I don't believe that the passion that we feel has to wear out or that the commitments that we make have to begin to feel like the burdens that I've sometimes heard them made out to be. Over the years my prayer life has ebbed and flowed, but I know that when I pray the rosary life is, quite simply, easier for me, than when I don't. I'm less short tempered. Some years I'll pray three five decades rosaries a day, some years I'll pray one. Things come up. We don't always have enough time to carve out in our days for the silence of prayer. But we push on, always, because we love God, hopefully, much more than we love the things of this world.

And eventually we begin to understand the part in the Act of Contrition that reads: "... I detest all my sins because I dread the loss of Heaven and the pains of Hell, but most of all because they offend Thee my God, who are all good and deserving of all my love..." and the sins of the world begin to seem a little less glossy and alluring, because we understand that the One the we love so dearly, will be the One that we offend, the One that was crucified for our sins.

In reality, I think that we should expect that the passion will not fade away and I think that we should pray that it doesn't: it may change a bit with time and wisdom, but it should still be there, first and foremost in our life, reminding us that we are all called to be saints.


  1. I think many people say that "convert zeal" can't last forever, because anything we do too much of loses it's allure after a while. And truth be told, you might have times in your life that you will feel less enthusiastic than you do now. That's okay! The Catholic Church requires that you attend Mass on Sundays and Holy days, take the Eucharist once a year, and go to confession once a year. You do not need to pray the rosary, go to adoration, daily Mass, or serve on your parish council. The Church, in Her wisdom, makes it easy for us to follow Christ when our lives become busy, difficult, or we are having a "less spiritual" period as long as we hang on to the basics. There will be other times that you find yourself drawn to all sorts of non-required, but wonderful, devotions and prayer. That is okay too.

    I liken being a convert to being a new mother. Of course, those of us who've had children sometimes good-naturedly roll our eyes at the brand new mommies who worry about every little thing and are obsessed with their new babies and are at Target buying every single baby item available and researching every vaccine and spending hours poring over baby manuals. Because we've been there! But at the end of the day, we all still cherish our children - the love, commitment and the appreciation NEVER wears out, no matter how long we've been mothers (or Catholic.) And that's why, no matter how much you "do" now - you will never lose your love of the faith like you might lose interest in a hobby or game or TV show. Your outward practices may change and evolve, but your heart probably won't.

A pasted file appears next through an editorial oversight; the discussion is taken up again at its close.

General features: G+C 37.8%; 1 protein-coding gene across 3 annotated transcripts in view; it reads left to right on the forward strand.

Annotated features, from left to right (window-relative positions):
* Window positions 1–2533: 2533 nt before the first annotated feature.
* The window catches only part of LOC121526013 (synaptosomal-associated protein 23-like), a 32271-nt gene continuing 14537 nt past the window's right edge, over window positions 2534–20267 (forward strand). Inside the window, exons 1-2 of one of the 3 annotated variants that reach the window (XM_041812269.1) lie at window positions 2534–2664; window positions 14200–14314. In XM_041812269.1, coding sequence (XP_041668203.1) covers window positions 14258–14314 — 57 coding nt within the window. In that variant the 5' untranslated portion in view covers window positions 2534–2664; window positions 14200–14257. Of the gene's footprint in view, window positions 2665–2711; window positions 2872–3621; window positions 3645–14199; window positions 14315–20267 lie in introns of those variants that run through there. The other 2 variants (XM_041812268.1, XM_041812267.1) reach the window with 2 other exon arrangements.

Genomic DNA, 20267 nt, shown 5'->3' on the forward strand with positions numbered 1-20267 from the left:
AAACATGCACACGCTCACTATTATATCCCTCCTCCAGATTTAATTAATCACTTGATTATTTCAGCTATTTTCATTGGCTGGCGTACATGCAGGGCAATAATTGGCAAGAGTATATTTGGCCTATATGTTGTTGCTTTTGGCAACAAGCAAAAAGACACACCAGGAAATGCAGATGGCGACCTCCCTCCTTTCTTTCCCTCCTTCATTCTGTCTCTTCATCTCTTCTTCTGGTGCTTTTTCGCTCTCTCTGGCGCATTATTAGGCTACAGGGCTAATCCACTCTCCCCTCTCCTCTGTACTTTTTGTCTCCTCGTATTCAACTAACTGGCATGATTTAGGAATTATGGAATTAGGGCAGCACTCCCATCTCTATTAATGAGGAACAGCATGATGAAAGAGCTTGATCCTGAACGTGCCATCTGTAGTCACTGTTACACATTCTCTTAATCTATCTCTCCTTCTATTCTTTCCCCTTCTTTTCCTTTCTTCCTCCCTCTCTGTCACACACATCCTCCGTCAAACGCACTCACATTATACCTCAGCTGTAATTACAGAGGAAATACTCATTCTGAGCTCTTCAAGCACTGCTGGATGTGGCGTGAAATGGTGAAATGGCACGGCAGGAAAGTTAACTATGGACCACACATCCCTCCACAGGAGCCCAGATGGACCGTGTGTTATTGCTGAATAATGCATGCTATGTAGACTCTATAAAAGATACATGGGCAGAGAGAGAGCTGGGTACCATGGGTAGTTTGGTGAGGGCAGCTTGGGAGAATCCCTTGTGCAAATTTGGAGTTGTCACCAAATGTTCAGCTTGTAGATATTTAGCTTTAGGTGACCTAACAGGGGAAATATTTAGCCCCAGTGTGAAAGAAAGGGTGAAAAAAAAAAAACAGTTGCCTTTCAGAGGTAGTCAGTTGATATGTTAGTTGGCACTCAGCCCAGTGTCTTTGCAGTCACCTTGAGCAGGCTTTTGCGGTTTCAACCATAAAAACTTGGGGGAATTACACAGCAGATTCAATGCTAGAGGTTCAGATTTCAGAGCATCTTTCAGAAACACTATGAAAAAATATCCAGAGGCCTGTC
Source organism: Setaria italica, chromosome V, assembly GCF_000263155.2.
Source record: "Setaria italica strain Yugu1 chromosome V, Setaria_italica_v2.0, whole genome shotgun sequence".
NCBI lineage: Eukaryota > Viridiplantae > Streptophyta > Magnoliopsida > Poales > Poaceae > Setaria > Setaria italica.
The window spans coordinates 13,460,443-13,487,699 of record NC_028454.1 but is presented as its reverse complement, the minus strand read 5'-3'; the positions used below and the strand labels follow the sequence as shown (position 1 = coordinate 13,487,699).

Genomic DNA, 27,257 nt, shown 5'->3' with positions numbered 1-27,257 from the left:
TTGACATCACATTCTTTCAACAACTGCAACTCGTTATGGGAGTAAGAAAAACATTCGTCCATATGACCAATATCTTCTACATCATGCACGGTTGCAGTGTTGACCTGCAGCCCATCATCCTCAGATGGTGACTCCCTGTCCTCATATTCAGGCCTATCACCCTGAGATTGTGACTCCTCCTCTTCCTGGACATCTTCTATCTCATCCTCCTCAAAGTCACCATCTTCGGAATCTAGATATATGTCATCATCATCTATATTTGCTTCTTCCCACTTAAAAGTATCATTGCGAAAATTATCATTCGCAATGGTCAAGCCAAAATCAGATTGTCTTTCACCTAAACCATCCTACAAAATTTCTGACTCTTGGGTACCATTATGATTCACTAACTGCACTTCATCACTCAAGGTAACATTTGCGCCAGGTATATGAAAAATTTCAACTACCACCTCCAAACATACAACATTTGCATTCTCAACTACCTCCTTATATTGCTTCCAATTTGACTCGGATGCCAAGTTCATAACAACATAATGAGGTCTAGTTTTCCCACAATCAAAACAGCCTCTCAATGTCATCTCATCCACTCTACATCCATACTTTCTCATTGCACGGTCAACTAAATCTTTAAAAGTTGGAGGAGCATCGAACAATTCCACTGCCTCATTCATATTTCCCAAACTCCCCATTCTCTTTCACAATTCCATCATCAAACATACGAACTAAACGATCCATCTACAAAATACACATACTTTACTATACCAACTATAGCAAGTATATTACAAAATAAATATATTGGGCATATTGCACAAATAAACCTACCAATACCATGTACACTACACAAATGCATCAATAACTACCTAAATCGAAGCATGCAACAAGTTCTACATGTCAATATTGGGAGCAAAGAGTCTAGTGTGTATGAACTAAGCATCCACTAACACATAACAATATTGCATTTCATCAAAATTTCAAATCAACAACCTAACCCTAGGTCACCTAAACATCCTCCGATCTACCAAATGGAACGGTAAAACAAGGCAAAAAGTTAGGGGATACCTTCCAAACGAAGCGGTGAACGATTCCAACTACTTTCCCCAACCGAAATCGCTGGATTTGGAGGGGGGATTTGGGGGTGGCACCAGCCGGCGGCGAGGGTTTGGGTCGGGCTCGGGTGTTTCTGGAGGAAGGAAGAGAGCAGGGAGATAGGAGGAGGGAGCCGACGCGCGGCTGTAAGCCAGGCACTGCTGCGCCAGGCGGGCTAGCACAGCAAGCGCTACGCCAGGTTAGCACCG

2. I converted four years ago after a lifetime in various protestant communities. I believe that staying close to the Sacraments, spending time in Scripture, Adoration, and of course prayer, are the keys to "fanning the flame" (2 Tim. 1).

    That said, the spiritual attacks after my conversion have been the strongest I have endured in my life. We came in as a family and already my husband and college-aged daughter have left, my husband back to protestantism (Catholicism didn't "feel" good) and my daughter to nothing.

    Monsignor Pope wrote a very insightful article about this. I think he's dead on.

    BTW, I've been reading your blog for a few months now, and really enjoy it!


  3. Hi Robin-

    Those attacks sound like they would have been really, really tough to endure! Prayers for your family!